When someone mentions Konami, most (normal) peoples’ brains conjure images of Pyramid Head, Solid Snake, or a certain ubiquitous children’s card game. They don’t immediately think of a two-decade-old time-travel mystery adventure game set in a sleepy German village and released on the Playstation 2. In 2020, approximately one human being still thinks about Shadow of Destiny (or Shadow of Memories, as it’s called everywhere except North America.)
I feel like I am the only one who still replays this incredibly bizarre mash of terrible character designs and delightfully spooky ambiance. And that’s what makes it so difficult to pin Shadow of Destiny down: it’s wonderful, and it’s terrible. Some reviews give it one star, while others give it a 9/10. It does something so utterly unique, enough to leave a long-lasting impression, but it doesn’t do it exactly right. It’s almost masterfully flawed.
And it all begins with you getting stabbed.
Go Back in Time. Don’t Get Murdered. Rinse & Repeat.
After being unceremoniously killed during the game’s opening credits, a curious creature named Homunculus gives blonde-haired, empty-headed hottie Eike Kusch the power to travel through time. Over the next eight chapters, the player must time and time again prevent their own untimely demise, often by the most ridiculous means imaginable.
Get killed by an assassin in a tree? Obviously, you should go back 400 years to make sure the tree is never planted! (Before you ask, no, you can’t just simply avoid the tree. Eike overthinks everything and is incredibly stupid. But that might be his only memorable quality, so it’s best to appreciate it.)
But it’s those hilarious extremes which make the game so enjoyable. As you progress, you meet a cast of strange characters who (sometimes) do have an impact on your own survival. With most time-travel media, the protagonist needs to be careful not to inadvertently impact the timeline in a way that could lead to a paradox. The same holds true in Shadow of Destiny, though it is very possible to make mistakes despite the title’s linear design.
Luckily, the replay value is strong, and the player seems almost encouraged to make mistakes. Technically, there are nine different endings the player can discover, a novel addition that had me desperately playing the game over and over again.
The first few playthroughs are fraught with tension and a feeling of being rushed, compounded by a very sparse and eerie soundtrack. You won’t be racing the clock as desperately as you would in a real time-trial, but after seeing yourself being murdered over and over, the game doesn’t come across as ‘leisurely’ either. Players do need to be cognizant of the time of their death and solve the mystery before it comes to pass. And yes, cut-scenes and dialogue take up time as well; you’re not going to stop the clock. The boogeyman is coming, and you need to think quick. If you think of trying to cheat the system by hiding out in another time to avoid your murder, think again. Eike needs to be in his own time at the correct time, or it’s game over.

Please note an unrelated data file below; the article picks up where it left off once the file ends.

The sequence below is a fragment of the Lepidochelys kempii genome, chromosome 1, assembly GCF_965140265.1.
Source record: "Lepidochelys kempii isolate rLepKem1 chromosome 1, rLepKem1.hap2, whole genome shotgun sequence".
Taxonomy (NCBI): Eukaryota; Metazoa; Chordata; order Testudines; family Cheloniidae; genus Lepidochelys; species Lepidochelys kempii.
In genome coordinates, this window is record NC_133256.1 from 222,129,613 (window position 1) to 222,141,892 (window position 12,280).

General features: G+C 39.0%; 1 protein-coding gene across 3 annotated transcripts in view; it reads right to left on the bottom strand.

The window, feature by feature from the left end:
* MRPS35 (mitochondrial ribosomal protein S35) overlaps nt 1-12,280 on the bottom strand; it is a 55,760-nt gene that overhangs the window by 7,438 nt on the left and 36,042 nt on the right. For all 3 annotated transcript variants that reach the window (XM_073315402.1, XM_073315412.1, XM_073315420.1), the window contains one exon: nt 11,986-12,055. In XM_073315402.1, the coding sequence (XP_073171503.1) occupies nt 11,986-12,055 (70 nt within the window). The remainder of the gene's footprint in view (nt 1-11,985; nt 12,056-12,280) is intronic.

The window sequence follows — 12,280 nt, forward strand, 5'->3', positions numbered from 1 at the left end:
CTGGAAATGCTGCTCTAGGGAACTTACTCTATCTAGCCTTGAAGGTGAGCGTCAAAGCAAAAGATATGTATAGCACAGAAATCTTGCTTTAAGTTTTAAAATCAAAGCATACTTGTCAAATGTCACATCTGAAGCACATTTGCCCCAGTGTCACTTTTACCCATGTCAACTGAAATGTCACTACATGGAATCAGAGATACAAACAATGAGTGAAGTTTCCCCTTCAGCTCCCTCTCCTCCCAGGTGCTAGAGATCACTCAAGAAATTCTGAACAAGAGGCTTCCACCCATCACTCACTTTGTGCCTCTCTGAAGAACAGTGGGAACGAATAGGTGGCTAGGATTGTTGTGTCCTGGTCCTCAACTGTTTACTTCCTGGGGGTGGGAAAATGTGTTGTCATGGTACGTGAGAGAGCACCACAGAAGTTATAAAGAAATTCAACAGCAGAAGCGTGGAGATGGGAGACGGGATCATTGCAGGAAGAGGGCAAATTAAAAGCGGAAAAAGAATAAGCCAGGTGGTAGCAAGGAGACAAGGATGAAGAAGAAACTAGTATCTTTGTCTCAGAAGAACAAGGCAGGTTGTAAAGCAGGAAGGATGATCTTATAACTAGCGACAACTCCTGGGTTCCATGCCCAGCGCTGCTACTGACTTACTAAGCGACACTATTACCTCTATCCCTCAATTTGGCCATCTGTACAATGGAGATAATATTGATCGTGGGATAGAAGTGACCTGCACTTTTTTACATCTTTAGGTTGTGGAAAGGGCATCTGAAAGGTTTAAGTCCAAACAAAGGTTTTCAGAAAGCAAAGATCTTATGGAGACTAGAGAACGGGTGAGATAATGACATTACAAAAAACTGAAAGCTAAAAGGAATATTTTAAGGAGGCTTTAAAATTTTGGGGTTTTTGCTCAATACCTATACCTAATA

There are no combat mechanics, no HP bar, and not a single action element, but Shadow of Destiny will raise your blood pressure in less-traditional ways. This is a title of exploration and creative thinking, not of simple skill or button-mashing. What you do in the past will have a very real impact on the future; even something as small as picking up a single item.
If you’d like a different kind of challenge, this might be just the title to test your head instead of your fingers.
You’ve Never Played Anything Quite like Shadow of Destiny
The time-travel trope is nothing new, but for one game to tackle it with such gusto and lack of fear was as refreshing twenty years ago as it is today. Ambitious for a Playstation 2 title, I struggle to think of something even remotely similar in my library since. Eike might have the personality and likeability of a faded brick wall, but what he lacks as a main character is easily remedied by the sinister feeling of the world itself. The story is so oddly compelling, it seemed a race to give each character a happy ending, no matter how many playthroughs it took.
The graphics were nothing special for the year 2001. Each time period has its own color palette, no doubt to cover up the less-than-perfect textures (I’m personally a fan of the 1500s being a pervasive shade of brownish-yellow). But, as with Eike, visuals are secondary to the story. Modern games have to hit the mark on every single aspect, from voice acting to frame rate, but the early 00s were a simpler time. Maybe we just didn’t need as much to be entertained.
The game received a PC port in 2002 (which can be found on Amazon for dirt cheap), and an Xbox port in the same year, though the latter was strangely only found in Europe. 2009 saw the game ported to the PSP, with zero graphical upgrades or changes. Seeing those incredible PS2 graphics on a WAY smaller screen was subject to taste.
Would I want the game to be remastered and put on a newer console? Sure. Any diehard fan of an older game would likely say the same. I’d love for Konami to just do the game over completely, not only with improved graphics, but with a more immersive landscape and even more puzzles. There was something so indescribably special about Shadow of Destiny, something which the company has never replicated despite its various successes.
At the end of the day, I’d rather not see this title lost to time.